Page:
# Problem on differentiability

1. Oct 14, 2013

### mahler1

The problem statement, all variables and given/known data.

Let $f:\mathbb ℝ:→ℝ^2$ be a function defined as:
$f(x,y)=\frac{x^2y-2xy+y} {(x-1)^2+y^2} \forall (x,y)≠(1,0)$ and $f(1,0)=0$.
Prove that for any curve $α:(-ε,ε)→ℝ^2$ of class $C^1$ (where $ε>0$) such that $α (0)=(1,0)$ and $α(t)≠(1,0)$ for every $t≠0$, the derivative $(foα)'(0)$ exists; but that $f$ is not differentiable at the point $(1,0)$.

The attempt at a solution:

I didn't have any problems to prove that f isn't differenitable at $(1,0)$. First, I proved that the partial derivatives exist. Both of them gave 0, then supposed $f$ was differentiable at that point. If this was the case, the limit $\lim_{(x,y)\rightarrow (1,0)} \frac{ |f(x,y)-(f(1,0)+<∇f(1,0),(x-1,y)>|} {||(x-1,y)||}$ would have to equal 0. If I consider the curve $ψ(t)=(t+1,t)$, then the limit is $\frac{\sqrt(2)} {4}≠0$.

I got stuck in proving the first part of the statement "for any curve $α:(-ε,ε)→ℝ^2$..., the derivative $(foα)'(0)$ exists". I mean, I can't show this using the limit definition: $\lim_{h\rightarrow 0} \frac {foα(h)-foα(0)} {h}$, because I don't have enough information to calculate it. Am I doing something wrong? What should I do to prove that part of the statement?

Last edited: Oct 14, 2013
2. Oct 14, 2013

### brmath

You know what f(x,y) is and you have a(t) = (x(t), y(t)). So you are looking at f(x(t),y(t)). Differentiate with respect to t, being careful about the chain rule. You will get some expression involving derivatives coming from f which you can see are okay, and a'(t) which by definition was $C^1$.

3. Oct 14, 2013

### mahler1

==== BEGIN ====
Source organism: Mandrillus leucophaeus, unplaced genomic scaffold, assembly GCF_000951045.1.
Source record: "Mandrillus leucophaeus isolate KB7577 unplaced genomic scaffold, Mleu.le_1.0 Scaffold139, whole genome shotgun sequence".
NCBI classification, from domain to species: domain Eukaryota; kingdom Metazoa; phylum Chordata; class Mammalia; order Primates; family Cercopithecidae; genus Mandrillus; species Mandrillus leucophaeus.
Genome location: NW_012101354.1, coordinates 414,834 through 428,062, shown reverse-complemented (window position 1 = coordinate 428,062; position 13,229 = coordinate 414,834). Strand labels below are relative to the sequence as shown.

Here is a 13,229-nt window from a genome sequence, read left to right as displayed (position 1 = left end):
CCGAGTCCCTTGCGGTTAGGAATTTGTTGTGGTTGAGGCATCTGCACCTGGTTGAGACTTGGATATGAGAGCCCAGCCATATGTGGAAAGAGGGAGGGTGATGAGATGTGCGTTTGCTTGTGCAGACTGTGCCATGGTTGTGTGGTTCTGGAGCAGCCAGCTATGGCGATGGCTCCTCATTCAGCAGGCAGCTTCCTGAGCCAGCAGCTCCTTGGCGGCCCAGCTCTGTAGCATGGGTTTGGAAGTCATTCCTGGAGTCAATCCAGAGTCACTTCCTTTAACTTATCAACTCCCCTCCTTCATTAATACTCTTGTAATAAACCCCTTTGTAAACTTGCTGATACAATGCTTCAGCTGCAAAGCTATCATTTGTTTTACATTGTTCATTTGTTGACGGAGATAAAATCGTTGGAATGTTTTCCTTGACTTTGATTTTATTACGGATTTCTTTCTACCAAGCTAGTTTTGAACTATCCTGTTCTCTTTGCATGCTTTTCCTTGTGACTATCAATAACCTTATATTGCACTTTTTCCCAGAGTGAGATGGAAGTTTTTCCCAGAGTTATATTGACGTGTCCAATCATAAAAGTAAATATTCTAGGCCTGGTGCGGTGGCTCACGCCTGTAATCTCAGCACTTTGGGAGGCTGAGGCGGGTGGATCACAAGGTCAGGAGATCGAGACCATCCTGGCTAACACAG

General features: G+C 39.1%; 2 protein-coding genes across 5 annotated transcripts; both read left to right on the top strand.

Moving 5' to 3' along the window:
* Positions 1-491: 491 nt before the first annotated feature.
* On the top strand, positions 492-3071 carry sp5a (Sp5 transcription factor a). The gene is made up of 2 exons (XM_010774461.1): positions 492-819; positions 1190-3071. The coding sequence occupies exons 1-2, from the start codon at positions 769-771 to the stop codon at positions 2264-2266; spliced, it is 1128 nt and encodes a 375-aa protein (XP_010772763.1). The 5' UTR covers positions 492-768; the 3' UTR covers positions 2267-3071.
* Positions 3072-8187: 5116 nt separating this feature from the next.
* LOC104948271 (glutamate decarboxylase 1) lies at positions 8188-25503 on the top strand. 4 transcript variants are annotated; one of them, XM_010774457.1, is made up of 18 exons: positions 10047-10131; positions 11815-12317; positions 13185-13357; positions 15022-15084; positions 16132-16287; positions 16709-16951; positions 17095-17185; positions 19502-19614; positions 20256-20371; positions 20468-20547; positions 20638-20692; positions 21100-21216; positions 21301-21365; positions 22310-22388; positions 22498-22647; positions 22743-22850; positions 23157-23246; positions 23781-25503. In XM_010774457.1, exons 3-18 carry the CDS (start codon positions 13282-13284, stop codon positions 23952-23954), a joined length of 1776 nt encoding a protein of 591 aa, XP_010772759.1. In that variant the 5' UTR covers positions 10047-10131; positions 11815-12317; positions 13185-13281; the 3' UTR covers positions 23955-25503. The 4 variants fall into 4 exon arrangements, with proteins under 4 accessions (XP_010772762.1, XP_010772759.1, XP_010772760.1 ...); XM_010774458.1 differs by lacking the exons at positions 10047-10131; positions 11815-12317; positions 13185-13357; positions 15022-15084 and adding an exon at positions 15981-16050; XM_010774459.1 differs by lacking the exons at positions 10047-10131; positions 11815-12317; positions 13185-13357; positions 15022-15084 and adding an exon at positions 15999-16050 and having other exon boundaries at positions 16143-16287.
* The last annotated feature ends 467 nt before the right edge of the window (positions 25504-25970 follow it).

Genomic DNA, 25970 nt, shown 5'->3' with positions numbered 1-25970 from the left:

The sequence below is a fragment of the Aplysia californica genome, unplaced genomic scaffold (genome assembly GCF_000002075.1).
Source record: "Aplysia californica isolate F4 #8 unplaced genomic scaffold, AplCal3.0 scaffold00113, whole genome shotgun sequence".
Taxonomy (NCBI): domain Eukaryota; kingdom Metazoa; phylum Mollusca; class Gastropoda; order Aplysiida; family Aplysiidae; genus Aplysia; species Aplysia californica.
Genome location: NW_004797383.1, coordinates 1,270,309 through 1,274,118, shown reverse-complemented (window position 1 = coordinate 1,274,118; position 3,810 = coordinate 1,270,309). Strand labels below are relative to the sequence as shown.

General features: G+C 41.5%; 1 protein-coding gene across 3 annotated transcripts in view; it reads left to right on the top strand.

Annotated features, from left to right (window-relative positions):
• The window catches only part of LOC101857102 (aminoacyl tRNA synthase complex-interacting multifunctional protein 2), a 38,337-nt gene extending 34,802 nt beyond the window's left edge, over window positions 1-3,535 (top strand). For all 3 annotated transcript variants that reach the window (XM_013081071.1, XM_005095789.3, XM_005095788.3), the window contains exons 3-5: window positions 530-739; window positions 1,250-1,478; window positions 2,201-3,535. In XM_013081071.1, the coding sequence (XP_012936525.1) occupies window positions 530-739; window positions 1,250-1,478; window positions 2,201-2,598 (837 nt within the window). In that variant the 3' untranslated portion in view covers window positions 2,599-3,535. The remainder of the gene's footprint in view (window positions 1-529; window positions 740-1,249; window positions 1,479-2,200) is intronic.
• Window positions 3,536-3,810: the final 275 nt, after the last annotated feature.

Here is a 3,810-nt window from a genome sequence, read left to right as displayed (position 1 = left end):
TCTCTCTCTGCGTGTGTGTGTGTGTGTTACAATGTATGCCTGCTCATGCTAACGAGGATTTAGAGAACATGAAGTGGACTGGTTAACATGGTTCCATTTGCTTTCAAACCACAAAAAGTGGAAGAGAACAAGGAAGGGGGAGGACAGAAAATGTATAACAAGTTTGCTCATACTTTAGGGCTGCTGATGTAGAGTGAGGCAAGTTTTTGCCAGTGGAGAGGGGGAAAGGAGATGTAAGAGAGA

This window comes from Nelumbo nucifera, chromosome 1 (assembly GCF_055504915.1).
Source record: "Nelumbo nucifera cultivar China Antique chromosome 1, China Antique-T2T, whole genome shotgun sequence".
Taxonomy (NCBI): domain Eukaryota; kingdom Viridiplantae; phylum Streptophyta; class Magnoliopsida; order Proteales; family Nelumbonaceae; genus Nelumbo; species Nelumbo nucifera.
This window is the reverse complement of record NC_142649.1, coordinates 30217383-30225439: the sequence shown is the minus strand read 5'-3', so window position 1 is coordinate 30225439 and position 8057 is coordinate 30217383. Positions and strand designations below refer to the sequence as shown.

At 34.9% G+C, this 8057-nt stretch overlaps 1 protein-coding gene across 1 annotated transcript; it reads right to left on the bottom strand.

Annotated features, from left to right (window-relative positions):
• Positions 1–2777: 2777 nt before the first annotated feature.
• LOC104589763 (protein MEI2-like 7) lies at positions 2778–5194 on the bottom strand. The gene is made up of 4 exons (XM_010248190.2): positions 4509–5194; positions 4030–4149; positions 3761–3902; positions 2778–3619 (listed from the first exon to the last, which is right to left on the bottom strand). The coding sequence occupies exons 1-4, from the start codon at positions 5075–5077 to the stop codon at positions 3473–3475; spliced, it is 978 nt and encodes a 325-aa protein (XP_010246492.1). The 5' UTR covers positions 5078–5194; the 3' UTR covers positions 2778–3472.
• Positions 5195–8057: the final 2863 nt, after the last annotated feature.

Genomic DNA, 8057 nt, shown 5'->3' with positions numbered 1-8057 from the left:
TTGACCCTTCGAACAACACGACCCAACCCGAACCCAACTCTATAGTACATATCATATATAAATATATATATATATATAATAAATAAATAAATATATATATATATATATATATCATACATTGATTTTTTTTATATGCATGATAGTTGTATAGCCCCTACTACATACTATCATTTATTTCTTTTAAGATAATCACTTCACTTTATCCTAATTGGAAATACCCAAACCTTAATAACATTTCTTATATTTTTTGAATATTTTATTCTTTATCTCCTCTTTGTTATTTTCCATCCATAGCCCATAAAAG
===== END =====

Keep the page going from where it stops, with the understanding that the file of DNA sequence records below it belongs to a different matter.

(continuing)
${\frac{\partial f}{\partial y}}(1,0)$ and ${\frac{\partial f}{\partial x}}(1,0)$ exist and are both $0$. So, what you've suggested is to apply the chain rule. By the chain rule $(foα)'(0)=<∇f(α(0)),α'(0)>=<(0,0),(x'(t),y'(t)>=0$ Is this ok? I thought that in order to apply the chain rule I needed both $f(x,y)$ and $α(t)$ to be differentiable, that's why I didn't try to solve it this way earlier. Instead, I've tried to proved differentiability by using the limit definition.

4. Oct 14, 2013

### Dick

f isn't differentiable in the two dimensional sense of the word at (1,0). But it does have well defined directional derivatives. Another way to think about this is that if you take a C^1 curve then the derivative along the parameter t is the same as the derivative along a tangent line to the curve at (1,0). Just check all tangent lines through (1,0) have a well defined derivative at (1,0).

5. Oct 15, 2013

### brmath

Re the chain rule, it applies fine to partial derivatives and is used that way all the time.

Your computation looks plausible but I think it is not quite correct. You have shown that the expression $∇f(a(0)) \cdot a'(0)$ exists and is 0. This is not the same as showing the $\lim \frac {∇f(a(t)) \cdot a'(t) - ∇f(a(0)) \cdot a'(0)}{t}$ exists. There might be some function f where $∇f(a(0)) \cdot a'(0)$ = 0, and yet the limit itself might not exist.

Unless you are prepared to show that scenario cannot happen -- and I suspect that it can -- you need to look specifically at the f you were given, and work out the f'(a(t)) based on that function. Then take the limit as t $\rightarrow$ 0.

Your expression $\psi(t)$ is a perfect example of the kind of a(t) you are looking at. In this case you can see that f($\psi(t)$) has a derivative as a function of t at 0. The purpose of the a(t) is to analyze the situation in general.

I think what this problem is getting at is that having partial derivatives and being differentiable are not the same thing in any dimension > 1, and you seem to have grasped that at least in terms of formally writing down your definition of differentiable.

What differentiable at a point W = ($x_0, y_0$ ) really means is that in some small neighborhood of W f is nearly linear. "Nearly" is what your definition of differentiable nails down.

Last edited: Oct 15, 2013